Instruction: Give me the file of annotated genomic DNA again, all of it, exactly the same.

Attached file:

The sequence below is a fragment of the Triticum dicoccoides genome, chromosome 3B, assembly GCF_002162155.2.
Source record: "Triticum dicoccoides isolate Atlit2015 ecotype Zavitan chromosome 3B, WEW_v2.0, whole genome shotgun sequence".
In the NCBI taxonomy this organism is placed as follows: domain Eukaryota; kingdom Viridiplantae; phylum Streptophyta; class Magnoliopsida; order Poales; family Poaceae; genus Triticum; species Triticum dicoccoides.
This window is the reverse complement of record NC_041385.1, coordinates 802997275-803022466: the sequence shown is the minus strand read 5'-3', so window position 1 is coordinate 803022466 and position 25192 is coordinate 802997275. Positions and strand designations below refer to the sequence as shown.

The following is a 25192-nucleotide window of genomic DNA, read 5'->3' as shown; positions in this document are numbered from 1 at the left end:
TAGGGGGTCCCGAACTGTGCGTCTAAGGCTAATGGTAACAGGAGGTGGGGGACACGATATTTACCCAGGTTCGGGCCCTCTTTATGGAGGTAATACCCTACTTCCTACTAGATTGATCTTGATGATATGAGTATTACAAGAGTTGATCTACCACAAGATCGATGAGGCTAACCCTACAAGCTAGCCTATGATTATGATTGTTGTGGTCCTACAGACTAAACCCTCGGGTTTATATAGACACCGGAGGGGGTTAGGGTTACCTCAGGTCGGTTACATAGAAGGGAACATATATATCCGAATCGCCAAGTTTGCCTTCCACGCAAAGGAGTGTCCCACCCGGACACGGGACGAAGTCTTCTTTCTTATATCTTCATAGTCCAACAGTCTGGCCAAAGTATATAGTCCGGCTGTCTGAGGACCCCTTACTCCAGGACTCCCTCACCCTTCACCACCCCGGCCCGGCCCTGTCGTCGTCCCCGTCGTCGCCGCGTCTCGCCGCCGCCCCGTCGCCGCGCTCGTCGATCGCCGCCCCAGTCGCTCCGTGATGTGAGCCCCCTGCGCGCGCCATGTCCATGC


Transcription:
The sequence below is a fragment of the Triticum dicoccoides genome, chromosome 3B, assembly GCF_002162155.2.
Source record: "Triticum dicoccoides isolate Atlit2015 ecotype Zavitan chromosome 3B, WEW_v2.0, whole genome shotgun sequence".
In the NCBI taxonomy this organism is placed as follows: domain Eukaryota; kingdom Viridiplantae; phylum Streptophyta; class Magnoliopsida; order Poales; family Poaceae; genus Triticum; species Triticum dicoccoides.
This window is the reverse complement of record NC_041385.1, coordinates 802997275-803022466: the sequence shown is the minus strand read 5'-3', so window position 1 is coordinate 803022466 and position 25192 is coordinate 802997275. Positions and strand designations below refer to the sequence as shown.

The following is a 25192-nucleotide window of genomic DNA, read 5'->3' as shown; positions in this document are numbered from 1 at the left end:
TAGGGGGTCCCGAACTGTGCGTCTAAGGCTAATGGTAACAGGAGGTGGGGGACACGATATTTACCCAGGTTCGGGCCCTCTTTATGGAGGTAATACCCTACTTCCTACTAGATTGATCTTGATGATATGAGTATTACAAGAGTTGATCTACCACAAGATCGATGAGGCTAACCCTACAAGCTAGCCTATGATTATGATTGTTGTGGTCCTACAGACTAAACCCTCGGGTTTATATAGACACCGGAGGGGGTTAGGGTTACCTCAGGTCGGTTACATAGAAGGGAACATATATATCCGAATCGCCAAGTTTGCCTTCCACGCAAAGGAGTGTCCCACCCGGACACGGGACGAAGTCTTCTTTCTTATATCTTCATAGTCCAACAGTCTGGCCAAAGTATATAGTCCGGCTGTCTGAGGACCCCTTACTCCAGGACTCCCTCACCCTTCACCACCCCGGCCCGGCCCTGTCGTCGTCCCCGTCGTCGCCGCGTCTCGCCGCCGCCCCGTCGCCGCGCTCGTCGATCGCCGCCCCAGTCGCTCCGTGATGTGAGCCCCCTGCGCGCGCCATGTCCATGC